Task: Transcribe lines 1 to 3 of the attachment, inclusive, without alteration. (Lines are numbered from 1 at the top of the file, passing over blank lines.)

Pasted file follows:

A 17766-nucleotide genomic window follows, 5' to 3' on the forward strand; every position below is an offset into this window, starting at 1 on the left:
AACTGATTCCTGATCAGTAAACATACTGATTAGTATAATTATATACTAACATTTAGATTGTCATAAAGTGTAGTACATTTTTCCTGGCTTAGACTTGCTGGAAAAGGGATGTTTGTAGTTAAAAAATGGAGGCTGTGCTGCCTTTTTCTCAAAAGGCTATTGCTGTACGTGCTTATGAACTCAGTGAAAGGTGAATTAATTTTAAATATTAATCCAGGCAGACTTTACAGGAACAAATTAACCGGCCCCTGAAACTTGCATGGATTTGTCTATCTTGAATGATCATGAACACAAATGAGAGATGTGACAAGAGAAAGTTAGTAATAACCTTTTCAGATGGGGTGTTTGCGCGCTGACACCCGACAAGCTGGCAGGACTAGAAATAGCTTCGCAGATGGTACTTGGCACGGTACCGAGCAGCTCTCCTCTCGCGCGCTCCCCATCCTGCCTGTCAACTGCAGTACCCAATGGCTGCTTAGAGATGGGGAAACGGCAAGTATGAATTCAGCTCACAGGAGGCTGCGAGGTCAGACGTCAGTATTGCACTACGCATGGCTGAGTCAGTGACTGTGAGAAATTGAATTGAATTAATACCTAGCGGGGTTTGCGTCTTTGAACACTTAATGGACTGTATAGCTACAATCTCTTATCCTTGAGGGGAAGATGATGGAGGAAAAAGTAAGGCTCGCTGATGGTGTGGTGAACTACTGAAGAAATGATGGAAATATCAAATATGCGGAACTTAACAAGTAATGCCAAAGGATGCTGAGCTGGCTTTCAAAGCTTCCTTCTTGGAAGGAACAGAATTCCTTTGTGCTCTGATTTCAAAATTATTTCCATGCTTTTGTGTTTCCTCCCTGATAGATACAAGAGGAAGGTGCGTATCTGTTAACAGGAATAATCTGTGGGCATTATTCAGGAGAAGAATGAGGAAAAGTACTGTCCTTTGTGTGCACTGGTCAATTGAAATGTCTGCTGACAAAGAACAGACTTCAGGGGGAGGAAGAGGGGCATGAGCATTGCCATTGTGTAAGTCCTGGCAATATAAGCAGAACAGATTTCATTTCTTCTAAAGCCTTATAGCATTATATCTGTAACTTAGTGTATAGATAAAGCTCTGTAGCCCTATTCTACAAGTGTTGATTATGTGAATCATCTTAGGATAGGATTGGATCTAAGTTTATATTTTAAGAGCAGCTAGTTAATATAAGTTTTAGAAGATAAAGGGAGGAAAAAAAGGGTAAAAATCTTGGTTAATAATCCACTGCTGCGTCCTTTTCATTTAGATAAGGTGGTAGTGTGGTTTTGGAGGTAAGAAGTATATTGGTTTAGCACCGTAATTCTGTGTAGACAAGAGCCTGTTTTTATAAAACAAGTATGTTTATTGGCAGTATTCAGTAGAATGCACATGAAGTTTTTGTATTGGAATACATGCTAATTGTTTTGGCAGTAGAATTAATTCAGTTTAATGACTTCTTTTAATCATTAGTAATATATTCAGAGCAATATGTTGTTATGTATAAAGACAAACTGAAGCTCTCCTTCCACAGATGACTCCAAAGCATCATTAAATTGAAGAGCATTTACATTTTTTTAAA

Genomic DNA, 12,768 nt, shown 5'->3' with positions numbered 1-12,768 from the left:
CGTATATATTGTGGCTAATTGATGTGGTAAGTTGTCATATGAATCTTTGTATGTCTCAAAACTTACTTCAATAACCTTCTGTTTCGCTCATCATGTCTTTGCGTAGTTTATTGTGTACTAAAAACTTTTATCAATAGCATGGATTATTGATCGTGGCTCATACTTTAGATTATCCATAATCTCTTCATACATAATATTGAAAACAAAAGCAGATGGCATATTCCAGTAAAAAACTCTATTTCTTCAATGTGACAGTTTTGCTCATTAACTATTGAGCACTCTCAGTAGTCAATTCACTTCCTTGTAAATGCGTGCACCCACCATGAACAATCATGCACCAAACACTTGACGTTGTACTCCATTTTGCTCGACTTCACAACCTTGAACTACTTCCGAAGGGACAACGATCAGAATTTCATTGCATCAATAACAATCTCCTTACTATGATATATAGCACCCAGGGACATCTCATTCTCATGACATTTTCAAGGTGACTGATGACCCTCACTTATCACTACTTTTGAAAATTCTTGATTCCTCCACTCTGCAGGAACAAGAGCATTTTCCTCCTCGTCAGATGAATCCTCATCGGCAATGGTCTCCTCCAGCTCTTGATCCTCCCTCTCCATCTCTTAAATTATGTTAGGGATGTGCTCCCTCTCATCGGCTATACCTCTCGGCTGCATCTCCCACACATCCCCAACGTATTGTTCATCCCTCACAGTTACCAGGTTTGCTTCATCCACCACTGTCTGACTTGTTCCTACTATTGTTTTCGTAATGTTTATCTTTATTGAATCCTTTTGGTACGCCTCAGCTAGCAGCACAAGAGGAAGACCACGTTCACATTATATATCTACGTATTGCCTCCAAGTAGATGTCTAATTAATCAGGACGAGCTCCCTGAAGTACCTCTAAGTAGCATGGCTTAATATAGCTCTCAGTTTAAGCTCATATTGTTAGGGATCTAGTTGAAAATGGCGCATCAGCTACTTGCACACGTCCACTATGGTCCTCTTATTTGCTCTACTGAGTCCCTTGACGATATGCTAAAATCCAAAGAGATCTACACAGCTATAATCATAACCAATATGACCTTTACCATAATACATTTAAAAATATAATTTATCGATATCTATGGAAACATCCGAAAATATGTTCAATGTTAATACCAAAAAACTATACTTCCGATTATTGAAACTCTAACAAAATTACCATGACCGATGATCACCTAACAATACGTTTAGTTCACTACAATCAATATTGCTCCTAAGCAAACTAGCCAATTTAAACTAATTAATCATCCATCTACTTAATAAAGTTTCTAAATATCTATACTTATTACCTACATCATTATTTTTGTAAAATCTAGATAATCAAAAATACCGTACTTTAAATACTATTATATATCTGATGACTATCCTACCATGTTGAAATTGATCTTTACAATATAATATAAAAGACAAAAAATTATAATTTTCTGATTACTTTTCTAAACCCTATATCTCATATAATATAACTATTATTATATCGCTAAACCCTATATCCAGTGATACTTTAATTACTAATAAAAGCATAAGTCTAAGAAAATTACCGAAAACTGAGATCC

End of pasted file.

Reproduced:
A 17766-nucleotide genomic window follows, 5' to 3' on the forward strand; every position below is an offset into this window, starting at 1 on the left:
AACTGATTCCTGATCAGTAAACATACTGATTAGTATAATTATATACTAACATTTAGATTGTCATAAAGTGTAGTACATTTTTCCTGGCTTAGACTTGCTGGAAAAGGGATGTTTGTAGTTAAAAAATGGAGGCTGTGCTGCCTTTTTCTCAAAAGGCTATTGCTGTACGTGCTTATGAACTCAGTGAAAGGTGAATTAATTTTAAATATTAATCCAGGCAGACTTTACAGGAACAAATTAACCGGCCCCTGAAACTTGCATGGATTTGTCTATCTTGAATGATCATGAACACAAATGAGAGATGTGACAAGAGAAAGTTAGTAATAACCTTTTCAGATGGGGTGTTTGCGCGCTGACACCCGACAAGCTGGCAGGACTAGAAATAGCTTCGCAGATGGTACTTGGCACGGTACCGAGCAGCTCTCCTCTCGCGCGCTCCCCATCCTGCCTGTCAACTGCAGTACCCAATGGCTGCTTAGAGATGGGGAAACGGCAAGTATGAATTCAGCTCACAGGAGGCTGCGAGGTCAGACGTCAGTATTGCACTACGCATGGCTGAGTCAGTGACTGTGAGAAATTGAATTGAATTAATACCTAGCGGGGTTTGCGTCTTTGAACACTTAATGGACTGTATAGCTACAATCTCTTATCCTTGAGGGGAAGATGATGGAGGAAAAAGTAAGGCTCGCTGATGGTGTGGTGAACTACTGAAGAAATGATGGAAATATCAAATATGCGGAACTTAACAAGTAATGCCAAAGGATGCTGAGCTGGCTTTCAAAGCTTCCTTCTTGGAAGGAACAGAATTCCTTTGTGCTCTGATTTCAAAATTATTTCCATGCTTTTGTGTTTCCTCCCTGATAGATACAAGAGGAAGGTGCGTATCTGTTAACAGGAATAATCTGTGGGCATTATTCAGGAGAAGAATGAGGAAAAGTACTGTCCTTTGTGTGCACTGGTCAATTGAAATGTCTGCTGACAAAGAACAGACTTCAGGGGGAGGAAGAGGGGCATGAGCATTGCCATTGTGTAAGTCCTGGCAATATAAGCAGAACAGATTTCATTTCTTCTAAAGCCTTATAGCATTATATCTGTAACTTAGTGTATAGATAAAGCTCTGTAGCCCTATTCTACAAGTGTTGATTATGTGAATCATCTTAGGATAGGATTGGATCTAAGTTTATATTTTAAGAGCAGCTAGTTAATATAAGTTTTAGAAGATAAAGGGAGGAAAAAAAGGGTAAAAATCTTGGTTAATAATCCACTGCTGCGTCCTTTTCATTTAGATAAGGTGGTAGTGTGGTTTTGGAGGTAAGAAGTATATTGGTTTAGCACCGTAATTCTGTGTAGACAAGAGCCTGTTTTTATAAAACAAGTATGTTTATTGGCAGTATTCAGTAGAATGCACATGAAGTTTTTGTATTGGAATACATGCTAATTGTTTTGGCAGTAGAATTAATTCAGTTTAATGACTTCTTTTAATCATTAGTAATATATTCAGAGCAATATGTTGTTATGTATAAAGACAAACTGAAGCTCTCCTTCCACAGATGACTCCAAAGCATCATTAAATTGAAGAGCATTTACATTTTTTTAAA

Genomic DNA, 12,768 nt, shown 5'->3' with positions numbered 1-12,768 from the left: